Self ReportsA self report is a method which asks participants to report their own feelings or beliefs about something. For example, it may ask them their opinions on smoking, or how much they remember about a certain event.
Self reports can take the form of interviews or questionnaires.
QuestionnairesA questionnaire is a set of carefully produced questions that are designed to investigate something in particular (eg. attitudes towards war; personalities; memory etc.). It is sometimes called a survey, and is a descriptive method, as it does not try to explain the causes of participantsí responses, it just describes them.
InterviewsAn interview usually takes place face-to-face (but can be conducted online or over the phone) and consists of the researcher asking the participant about the topic under investigation.
Structured InterviewsWhere a researcher has a set of standardised questions and only asks these during the interview, this is known as a structured interview.
Unstructured InterviewsWhere the researcher goes into an open discussion with the participant, with no pre-defined questions, this is known as an unstructured interview.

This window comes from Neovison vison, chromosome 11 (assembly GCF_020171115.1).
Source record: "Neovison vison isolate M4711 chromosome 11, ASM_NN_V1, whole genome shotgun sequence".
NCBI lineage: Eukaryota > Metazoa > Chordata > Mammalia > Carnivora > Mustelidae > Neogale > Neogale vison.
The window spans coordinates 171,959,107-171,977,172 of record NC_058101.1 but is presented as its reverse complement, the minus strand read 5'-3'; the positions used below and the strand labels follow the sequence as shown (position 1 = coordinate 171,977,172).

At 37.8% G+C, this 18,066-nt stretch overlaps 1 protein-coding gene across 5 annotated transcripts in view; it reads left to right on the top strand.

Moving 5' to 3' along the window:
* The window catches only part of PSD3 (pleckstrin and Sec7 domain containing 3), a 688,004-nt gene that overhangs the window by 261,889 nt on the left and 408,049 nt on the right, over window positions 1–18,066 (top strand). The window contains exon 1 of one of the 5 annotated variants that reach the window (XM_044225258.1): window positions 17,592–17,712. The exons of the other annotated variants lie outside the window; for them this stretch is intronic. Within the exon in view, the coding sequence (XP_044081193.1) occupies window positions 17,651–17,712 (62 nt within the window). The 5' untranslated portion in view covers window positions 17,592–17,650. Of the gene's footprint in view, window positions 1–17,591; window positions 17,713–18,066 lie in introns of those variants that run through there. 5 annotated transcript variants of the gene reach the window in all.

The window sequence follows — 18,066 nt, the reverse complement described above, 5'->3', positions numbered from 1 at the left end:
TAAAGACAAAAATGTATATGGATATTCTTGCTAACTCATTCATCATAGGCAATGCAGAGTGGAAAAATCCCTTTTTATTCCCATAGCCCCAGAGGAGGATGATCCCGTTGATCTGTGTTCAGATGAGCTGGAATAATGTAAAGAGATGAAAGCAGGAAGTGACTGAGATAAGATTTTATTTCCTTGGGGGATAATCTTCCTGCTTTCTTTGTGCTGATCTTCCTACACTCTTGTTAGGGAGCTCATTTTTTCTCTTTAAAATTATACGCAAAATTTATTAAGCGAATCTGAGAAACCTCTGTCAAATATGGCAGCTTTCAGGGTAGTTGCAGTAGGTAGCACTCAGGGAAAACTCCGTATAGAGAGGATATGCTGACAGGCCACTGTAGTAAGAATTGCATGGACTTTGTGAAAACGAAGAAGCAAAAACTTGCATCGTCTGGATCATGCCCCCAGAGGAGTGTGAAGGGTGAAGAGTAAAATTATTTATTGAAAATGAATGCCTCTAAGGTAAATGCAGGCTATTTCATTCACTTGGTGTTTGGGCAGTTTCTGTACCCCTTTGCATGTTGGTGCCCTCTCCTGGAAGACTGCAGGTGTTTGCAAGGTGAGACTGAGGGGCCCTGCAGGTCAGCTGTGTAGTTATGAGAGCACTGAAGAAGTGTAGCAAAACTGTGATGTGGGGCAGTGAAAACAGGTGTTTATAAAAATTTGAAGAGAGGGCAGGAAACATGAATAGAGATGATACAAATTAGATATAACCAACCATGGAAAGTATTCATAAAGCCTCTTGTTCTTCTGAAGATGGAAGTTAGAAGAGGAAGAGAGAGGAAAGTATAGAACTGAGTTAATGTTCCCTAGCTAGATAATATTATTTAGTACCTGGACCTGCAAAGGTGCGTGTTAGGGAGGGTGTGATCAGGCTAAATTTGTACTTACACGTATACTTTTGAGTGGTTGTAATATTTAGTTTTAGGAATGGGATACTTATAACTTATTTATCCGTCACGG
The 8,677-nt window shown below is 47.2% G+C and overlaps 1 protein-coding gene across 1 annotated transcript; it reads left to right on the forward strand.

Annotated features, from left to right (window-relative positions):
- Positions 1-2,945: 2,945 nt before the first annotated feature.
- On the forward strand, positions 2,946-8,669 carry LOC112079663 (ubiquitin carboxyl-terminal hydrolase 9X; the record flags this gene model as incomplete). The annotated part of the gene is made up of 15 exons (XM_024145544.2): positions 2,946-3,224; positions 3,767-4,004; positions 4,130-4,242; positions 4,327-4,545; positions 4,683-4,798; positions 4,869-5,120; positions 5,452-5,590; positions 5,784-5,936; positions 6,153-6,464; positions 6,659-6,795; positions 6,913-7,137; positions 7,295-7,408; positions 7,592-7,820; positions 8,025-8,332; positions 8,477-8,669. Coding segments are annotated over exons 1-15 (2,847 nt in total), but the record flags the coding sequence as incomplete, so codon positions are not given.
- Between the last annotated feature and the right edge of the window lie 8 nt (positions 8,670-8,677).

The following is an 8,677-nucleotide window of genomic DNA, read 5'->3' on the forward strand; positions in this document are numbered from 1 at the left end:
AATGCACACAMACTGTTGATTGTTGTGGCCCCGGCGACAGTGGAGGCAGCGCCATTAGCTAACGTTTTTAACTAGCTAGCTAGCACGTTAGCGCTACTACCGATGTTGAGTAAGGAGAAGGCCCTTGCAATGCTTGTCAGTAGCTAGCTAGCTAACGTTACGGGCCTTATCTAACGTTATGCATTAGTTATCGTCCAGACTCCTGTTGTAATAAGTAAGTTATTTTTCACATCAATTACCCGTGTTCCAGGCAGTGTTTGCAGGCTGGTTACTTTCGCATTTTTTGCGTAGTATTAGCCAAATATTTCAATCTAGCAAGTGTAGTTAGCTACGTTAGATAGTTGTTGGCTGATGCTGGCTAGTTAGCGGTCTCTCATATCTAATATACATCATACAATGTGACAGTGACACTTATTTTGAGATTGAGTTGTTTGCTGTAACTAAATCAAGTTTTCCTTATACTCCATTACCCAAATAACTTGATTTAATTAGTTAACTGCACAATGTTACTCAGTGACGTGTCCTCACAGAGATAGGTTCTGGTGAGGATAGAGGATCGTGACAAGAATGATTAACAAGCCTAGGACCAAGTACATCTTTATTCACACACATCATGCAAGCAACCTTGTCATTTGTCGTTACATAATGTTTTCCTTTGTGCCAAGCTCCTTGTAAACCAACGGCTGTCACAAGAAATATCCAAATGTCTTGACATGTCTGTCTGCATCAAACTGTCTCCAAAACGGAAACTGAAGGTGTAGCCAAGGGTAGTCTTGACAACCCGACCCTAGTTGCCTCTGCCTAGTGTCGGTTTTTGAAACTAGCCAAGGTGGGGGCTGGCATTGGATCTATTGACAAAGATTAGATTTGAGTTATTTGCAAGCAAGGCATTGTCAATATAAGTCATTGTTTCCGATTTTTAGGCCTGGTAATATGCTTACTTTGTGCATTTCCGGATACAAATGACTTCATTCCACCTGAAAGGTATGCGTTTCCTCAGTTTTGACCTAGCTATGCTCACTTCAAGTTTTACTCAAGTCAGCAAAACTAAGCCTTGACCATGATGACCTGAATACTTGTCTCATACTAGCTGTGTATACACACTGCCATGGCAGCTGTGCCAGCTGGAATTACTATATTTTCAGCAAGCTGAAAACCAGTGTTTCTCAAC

However, the researcher will still ask questions to prompt the participant.
Types of QuestionsQuestions can take a number of forms (examples are in italics):
Open QuestionsAn open question is one that requires a detailed response with no choices given.
How do you feel about cheese?
Closed QuestionsA closed question is one that gives a number of possible answers which participants choose from, and includes rated questions.
Rated QuestionsRated questions offer a number of answers, each of which has a numerical value so that the participantís responses can be turned into a score at the end.
On psychology exams you may well be asked to describe the use of rated questions, so it is worth taking the opportunity to try them all out in a questionnaire. Normally you would only choose one style of rated question.
You will probably need to use a mixture of closed and rated questions in designing your questionnaire. Open questions are useful but do take a lot longer to analyse and can not be rated in the same way as closed and rated questions.
Therefore, if you were going to investigate whether cheese is more important to males than females, your questionnaire should be designed to provide a score that makes this easy to see: the higher the participantís overall score, the more important they believe cheese to be.